The relationship between heart disease and endometriosis is not a cause and effect but one in which both seem to have similar causes.
The images above are of the heart on the left and endometriosis on the right. The heart image is a photograph of a 3’x3′ stained-glass window created by Erica Rollins. A MRI of a human heart was used as the “subject” for the gorgeous art, and the piece is now found in Barts Heart Centre in London, England. The photograph of endometriosis was taken at the time of laparoscopy to treat pelvic pain.
Endometriosis is well-known to be associated with pelvic pain, infertility, and abnormal bleeding. Recent information has demonstrated an association with ovarian cancer (see my blog post at http://womensdoctor.com/endometriosis-ovarian-cancer/). The best way to treat endometriosis is to remove it, usually at the time of laparoscopy.
According to a recent study in the journal Circulation (http://circoutcomes.ahajournals.org/content/early/2016/03/29/CIRCOUTCOMES.115.002224.abstract), women with endometriosis of reproductive age are 200% more likely to develop cardiovascular disease than those who do not have endometriosis. These women are 1.35 times more likely to need surgery including heart stents, 1.52 times more likely to have a heart attack, and 1.91 times more likely to develop heart-related chest pain. Cardiovascular disease the leading cause of death in both women and men in the U.S.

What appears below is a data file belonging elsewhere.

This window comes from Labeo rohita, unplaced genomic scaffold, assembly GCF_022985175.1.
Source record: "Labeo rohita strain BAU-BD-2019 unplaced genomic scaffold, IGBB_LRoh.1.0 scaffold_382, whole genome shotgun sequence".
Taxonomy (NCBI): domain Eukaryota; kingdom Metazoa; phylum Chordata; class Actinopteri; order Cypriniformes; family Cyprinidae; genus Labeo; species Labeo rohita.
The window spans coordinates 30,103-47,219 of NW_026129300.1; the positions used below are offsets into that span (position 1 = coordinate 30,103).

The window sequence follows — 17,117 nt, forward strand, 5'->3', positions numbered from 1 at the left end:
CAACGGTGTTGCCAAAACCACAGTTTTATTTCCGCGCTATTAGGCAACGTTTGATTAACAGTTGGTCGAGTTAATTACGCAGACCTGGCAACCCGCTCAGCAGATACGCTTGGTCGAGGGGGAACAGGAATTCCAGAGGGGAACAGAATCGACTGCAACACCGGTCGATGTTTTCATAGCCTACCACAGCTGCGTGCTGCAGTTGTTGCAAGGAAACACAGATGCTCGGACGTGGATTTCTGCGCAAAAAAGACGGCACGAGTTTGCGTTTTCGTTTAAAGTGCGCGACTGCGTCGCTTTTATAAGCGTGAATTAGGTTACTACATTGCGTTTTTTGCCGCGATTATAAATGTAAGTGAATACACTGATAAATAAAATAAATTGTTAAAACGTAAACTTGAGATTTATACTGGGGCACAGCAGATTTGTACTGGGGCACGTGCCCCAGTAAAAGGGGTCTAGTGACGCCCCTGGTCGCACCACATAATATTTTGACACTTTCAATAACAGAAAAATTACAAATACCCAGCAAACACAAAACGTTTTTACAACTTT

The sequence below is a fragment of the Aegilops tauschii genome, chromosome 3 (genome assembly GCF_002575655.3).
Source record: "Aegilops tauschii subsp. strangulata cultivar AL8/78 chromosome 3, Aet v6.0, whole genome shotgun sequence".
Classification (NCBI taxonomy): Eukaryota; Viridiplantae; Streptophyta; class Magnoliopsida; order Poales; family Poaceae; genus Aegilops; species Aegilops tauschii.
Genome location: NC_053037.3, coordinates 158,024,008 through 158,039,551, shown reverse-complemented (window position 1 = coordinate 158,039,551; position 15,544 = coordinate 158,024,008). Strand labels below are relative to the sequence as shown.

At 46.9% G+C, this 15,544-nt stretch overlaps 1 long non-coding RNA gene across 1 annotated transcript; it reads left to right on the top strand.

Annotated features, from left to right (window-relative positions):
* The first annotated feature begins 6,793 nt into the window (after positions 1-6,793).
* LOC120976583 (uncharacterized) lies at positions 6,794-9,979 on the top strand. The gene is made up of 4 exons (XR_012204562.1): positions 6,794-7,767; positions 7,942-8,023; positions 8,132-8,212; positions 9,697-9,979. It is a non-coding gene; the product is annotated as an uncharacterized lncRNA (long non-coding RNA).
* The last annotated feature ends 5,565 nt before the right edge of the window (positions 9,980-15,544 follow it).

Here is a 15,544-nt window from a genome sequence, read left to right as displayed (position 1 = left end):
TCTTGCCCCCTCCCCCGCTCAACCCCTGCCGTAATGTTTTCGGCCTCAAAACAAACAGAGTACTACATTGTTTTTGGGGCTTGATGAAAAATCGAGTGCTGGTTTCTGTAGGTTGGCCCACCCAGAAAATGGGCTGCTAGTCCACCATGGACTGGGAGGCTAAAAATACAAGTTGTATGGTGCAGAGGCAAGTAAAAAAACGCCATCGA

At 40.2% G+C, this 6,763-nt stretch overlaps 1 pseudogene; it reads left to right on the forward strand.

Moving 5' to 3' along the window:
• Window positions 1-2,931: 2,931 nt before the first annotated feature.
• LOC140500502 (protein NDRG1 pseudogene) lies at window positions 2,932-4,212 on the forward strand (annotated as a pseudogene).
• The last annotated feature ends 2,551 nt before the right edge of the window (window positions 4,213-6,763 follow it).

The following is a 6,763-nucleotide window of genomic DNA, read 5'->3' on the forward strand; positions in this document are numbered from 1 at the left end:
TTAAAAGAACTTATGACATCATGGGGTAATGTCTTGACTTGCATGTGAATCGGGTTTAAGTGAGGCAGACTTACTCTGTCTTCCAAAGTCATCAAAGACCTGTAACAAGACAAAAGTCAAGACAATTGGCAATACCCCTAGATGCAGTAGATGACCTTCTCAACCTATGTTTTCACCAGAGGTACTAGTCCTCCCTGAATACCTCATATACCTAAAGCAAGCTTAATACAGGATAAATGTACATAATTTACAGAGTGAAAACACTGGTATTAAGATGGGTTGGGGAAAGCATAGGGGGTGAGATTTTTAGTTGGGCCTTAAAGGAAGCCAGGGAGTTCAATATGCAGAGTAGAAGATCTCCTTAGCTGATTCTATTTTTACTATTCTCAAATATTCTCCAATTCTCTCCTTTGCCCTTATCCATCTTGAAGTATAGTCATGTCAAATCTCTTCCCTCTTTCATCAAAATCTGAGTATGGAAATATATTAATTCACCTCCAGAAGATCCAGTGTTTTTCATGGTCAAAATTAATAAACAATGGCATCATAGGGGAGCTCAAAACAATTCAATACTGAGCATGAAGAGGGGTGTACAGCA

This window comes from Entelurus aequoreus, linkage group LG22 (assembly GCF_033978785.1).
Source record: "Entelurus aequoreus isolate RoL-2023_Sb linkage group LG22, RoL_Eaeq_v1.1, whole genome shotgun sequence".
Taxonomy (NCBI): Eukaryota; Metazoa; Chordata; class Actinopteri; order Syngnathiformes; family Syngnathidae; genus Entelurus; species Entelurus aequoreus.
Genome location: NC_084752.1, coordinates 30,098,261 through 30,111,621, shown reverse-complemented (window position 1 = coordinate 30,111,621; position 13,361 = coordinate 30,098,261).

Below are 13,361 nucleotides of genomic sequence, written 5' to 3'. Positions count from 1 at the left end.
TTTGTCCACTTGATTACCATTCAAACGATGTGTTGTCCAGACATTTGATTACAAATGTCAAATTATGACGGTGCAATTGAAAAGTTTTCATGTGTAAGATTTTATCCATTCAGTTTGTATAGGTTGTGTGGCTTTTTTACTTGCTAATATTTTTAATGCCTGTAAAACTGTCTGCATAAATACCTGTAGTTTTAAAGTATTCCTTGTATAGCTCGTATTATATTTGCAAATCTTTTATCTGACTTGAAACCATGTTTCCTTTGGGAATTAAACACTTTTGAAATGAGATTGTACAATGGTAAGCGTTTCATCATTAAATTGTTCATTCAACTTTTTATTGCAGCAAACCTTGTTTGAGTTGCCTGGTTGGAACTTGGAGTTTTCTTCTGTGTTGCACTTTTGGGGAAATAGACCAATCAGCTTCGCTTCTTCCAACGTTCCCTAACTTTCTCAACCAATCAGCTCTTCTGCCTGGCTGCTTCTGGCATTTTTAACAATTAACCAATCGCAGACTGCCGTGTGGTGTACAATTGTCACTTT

Women may or may not have symptoms associated with endometriosis, which means rather than the commonly quoted prevalence of 10% of women with endometriosis, the prevalence may be as high as 20%. The only way to accurately diagnosis the condition is at the time of surgery, most commonly at laparoscopy or so-called laser surgery.
Reduction of the risk of cardiovascular disease includes control of weight, cholesterol and lipids, blood pressure, and blood sugar. Healthy life-style includes not using tobacco products, getting at least 20 minutes of aerobic exercise daily, and healthy eating including fresh vegetables, lean meats, and less sodium. Additionally, medical studies suggest getting adequate sleep, socializing with other people, participating in religious activities, having fun, and doing whatever helps you reduce stress – some of these are over-lapping.
The association between endometriosis and cardiovascular disease may be explained by systemic chronic inflammation, heightened oxidative stress, and an atherogenic lipid profile (elevated cholesterol) that may increase women’s risk for coronary heart disease (CHD), according to authors of the study in Circulation. Please discuss this with your gynecologist if you need further information. You may call our office at 912-355-7717 for an appointment.